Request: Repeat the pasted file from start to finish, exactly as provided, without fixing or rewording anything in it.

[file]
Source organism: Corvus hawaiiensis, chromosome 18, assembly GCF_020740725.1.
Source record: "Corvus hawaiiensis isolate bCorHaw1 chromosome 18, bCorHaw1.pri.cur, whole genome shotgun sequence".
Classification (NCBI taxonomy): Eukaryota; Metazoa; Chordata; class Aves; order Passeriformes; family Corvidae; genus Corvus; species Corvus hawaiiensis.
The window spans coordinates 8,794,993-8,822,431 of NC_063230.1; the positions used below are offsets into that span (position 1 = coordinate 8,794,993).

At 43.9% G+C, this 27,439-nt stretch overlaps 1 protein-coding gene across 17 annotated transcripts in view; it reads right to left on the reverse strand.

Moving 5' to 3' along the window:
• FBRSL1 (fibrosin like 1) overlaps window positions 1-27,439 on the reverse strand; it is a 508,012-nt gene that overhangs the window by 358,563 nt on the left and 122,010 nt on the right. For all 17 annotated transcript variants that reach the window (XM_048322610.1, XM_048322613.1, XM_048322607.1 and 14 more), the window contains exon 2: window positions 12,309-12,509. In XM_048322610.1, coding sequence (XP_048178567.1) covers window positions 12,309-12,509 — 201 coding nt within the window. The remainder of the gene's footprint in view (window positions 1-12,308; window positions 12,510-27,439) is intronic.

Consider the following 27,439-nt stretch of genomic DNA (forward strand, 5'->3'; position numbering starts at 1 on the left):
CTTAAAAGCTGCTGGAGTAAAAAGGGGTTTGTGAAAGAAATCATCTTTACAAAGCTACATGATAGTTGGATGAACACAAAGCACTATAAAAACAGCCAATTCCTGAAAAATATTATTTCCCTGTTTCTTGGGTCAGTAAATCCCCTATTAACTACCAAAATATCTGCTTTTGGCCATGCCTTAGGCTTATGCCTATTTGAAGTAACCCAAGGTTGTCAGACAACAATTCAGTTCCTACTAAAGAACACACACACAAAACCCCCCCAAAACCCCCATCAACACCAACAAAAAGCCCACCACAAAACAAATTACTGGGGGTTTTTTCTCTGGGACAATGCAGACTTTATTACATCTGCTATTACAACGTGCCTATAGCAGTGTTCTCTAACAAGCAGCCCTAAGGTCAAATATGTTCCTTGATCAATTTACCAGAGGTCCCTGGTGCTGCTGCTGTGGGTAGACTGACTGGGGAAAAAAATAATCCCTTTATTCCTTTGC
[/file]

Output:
Source organism: Corvus hawaiiensis, chromosome 18, assembly GCF_020740725.1.
Source record: "Corvus hawaiiensis isolate bCorHaw1 chromosome 18, bCorHaw1.pri.cur, whole genome shotgun sequence".
Classification (NCBI taxonomy): Eukaryota; Metazoa; Chordata; class Aves; order Passeriformes; family Corvidae; genus Corvus; species Corvus hawaiiensis.
The window spans coordinates 8,794,993-8,822,431 of NC_063230.1; the positions used below are offsets into that span (position 1 = coordinate 8,794,993).

At 43.9% G+C, this 27,439-nt stretch overlaps 1 protein-coding gene across 17 annotated transcripts in view; it reads right to left on the reverse strand.

Moving 5' to 3' along the window:
• FBRSL1 (fibrosin like 1) overlaps window positions 1-27,439 on the reverse strand; it is a 508,012-nt gene that overhangs the window by 358,563 nt on the left and 122,010 nt on the right. For all 17 annotated transcript variants that reach the window (XM_048322610.1, XM_048322613.1, XM_048322607.1 and 14 more), the window contains exon 2: window positions 12,309-12,509. In XM_048322610.1, coding sequence (XP_048178567.1) covers window positions 12,309-12,509 — 201 coding nt within the window. The remainder of the gene's footprint in view (window positions 1-12,308; window positions 12,510-27,439) is intronic.

Consider the following 27,439-nt stretch of genomic DNA (forward strand, 5'->3'; position numbering starts at 1 on the left):
CTTAAAAGCTGCTGGAGTAAAAAGGGGTTTGTGAAAGAAATCATCTTTACAAAGCTACATGATAGTTGGATGAACACAAAGCACTATAAAAACAGCCAATTCCTGAAAAATATTATTTCCCTGTTTCTTGGGTCAGTAAATCCCCTATTAACTACCAAAATATCTGCTTTTGGCCATGCCTTAGGCTTATGCCTATTTGAAGTAACCCAAGGTTGTCAGACAACAATTCAGTTCCTACTAAAGAACACACACACAAAACCCCCCCAAAACCCCCATCAACACCAACAAAAAGCCCACCACAAAACAAATTACTGGGGGTTTTTTCTCTGGGACAATGCAGACTTTATTACATCTGCTATTACAACGTGCCTATAGCAGTGTTCTCTAACAAGCAGCCCTAAGGTCAAATATGTTCCTTGATCAATTTACCAGAGGTCCCTGGTGCTGCTGCTGTGGGTAGACTGACTGGGGAAAAAAATAATCCCTTTATTCCTTTGC